At a funeral service I once conducted, the organist at the funeral home, as part of the post-service music, launched enthusiastically into the song, “I did it my way.” I don't think she deliberately chose to play it for its theological content or for its philosophical approach to life. Maybe she just liked the tune. It didn't fit, though, with the Bible readings we had heard, with the hymns we had sung, or with the sermon I had preached. Those all pointed, quite clearly, I thought, away from our own accomplishments and to what God has done through Christ to win the victory over death, to bring us into his kingdom, and to grant us eternal life.

“I did it my way” expresses our human philosophy of life very well. We like to be independent, to make our own choices, to plough our own way through life, and, at the end, to be able to look back at it all with the satisfaction of accomplishment. I did it my way. I paddled my own canoe. I was dependent on nobody. I dragged myself up by my bootstraps and made a success of life. Everything I have, I earned. Good for me!


This is quite foreign to what Jesus says. “It is your Father's good pleasure to give you the kingdom.” That's the only way it's available, as a gift, and the instruction, “Do not be afraid, little flock,” and all the other commands of today's gospel reading flow directly from this good news. Having received the greatest of all possessions as a gift, we are freed from the desperate struggle to find God; we no longer need to search for fulfilment, or try to discover, by ourselves, what life is all about and what its purpose is. We who have heard the good news of Jesus are freed from having to do it our way, freed from having to rely only on our own finite ingenuity and resources to achieve some security and contentment in life. Jesus, with his announcement, “It is your Father's good pleasure to give you the kingdom,” has set us free to rely on our generous and gracious God for all our needs for this life and for eternity. Therefore, he can say, “Do not be afraid . . . Sell your possessions and give alms . . . Make purses for yourselves that do not wear out, an unfailing treasure in heaven . . . Be dressed for action and have your lamps lit . . . Be ready” for the return of the Son of Man. Abandon the illusion that wealth and riches can provide any real security. Keep at your calling, your work of service to one another, following the example of the one who came not be to served, but to serve.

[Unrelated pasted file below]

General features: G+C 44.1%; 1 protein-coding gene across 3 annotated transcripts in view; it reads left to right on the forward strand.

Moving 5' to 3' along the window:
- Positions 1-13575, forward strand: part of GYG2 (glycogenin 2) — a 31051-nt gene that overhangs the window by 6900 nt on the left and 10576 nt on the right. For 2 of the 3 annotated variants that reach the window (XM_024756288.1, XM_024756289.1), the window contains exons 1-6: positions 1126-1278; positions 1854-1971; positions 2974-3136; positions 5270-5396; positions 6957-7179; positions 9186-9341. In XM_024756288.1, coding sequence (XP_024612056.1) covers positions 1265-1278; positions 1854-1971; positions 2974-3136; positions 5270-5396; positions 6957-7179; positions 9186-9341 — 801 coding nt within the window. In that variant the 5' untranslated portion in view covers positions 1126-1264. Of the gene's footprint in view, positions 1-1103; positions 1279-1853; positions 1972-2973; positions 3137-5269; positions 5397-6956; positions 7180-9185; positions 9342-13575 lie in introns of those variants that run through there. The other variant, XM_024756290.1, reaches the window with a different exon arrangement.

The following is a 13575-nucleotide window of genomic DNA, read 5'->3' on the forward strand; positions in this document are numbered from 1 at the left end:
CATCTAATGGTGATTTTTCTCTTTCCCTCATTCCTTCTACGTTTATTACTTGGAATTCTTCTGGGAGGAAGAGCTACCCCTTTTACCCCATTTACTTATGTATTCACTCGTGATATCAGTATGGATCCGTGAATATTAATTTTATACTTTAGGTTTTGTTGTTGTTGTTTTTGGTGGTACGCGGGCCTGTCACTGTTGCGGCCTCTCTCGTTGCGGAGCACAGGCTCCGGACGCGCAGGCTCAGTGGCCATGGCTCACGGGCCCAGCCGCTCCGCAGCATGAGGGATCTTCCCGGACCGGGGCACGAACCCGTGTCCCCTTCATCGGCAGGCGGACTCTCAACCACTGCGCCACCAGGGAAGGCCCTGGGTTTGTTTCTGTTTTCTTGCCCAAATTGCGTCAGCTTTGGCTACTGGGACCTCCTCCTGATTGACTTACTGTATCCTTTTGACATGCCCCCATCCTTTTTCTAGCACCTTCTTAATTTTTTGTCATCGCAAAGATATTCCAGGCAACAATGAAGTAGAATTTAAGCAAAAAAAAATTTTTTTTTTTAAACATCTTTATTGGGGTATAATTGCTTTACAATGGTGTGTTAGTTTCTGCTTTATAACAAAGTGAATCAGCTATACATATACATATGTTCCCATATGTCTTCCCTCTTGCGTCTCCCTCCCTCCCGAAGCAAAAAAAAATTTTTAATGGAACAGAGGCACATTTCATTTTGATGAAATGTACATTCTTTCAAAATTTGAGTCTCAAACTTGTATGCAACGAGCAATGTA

There is still much which causes fear among us and we find it hard to be free of fear. This is a dangerous world, although the situation is certainly not as dire as Donald Trump would have us believe. Nor does he have the solution.


In the midst of the often difficult and painful realities with which we live as our Lord's “little flock,” we are reminded that it is our Father's good pleasure to give us the kingdom, that God has acted in Jesus Christ to restore us to himself, and that no matter what we may experience in life, nobody can take from us that greatest of all gifts, God's kingdom of life and salvation. God has decided for us. God will care for us and provide for the needs of his church. Therefore, in the midst of our weakness and fears, we can respond with confident trust and faithful service to our Lord and to one another. “Do not be afraid, little flock, for it is your Father's good pleasure to give you the kingdom.” Amen.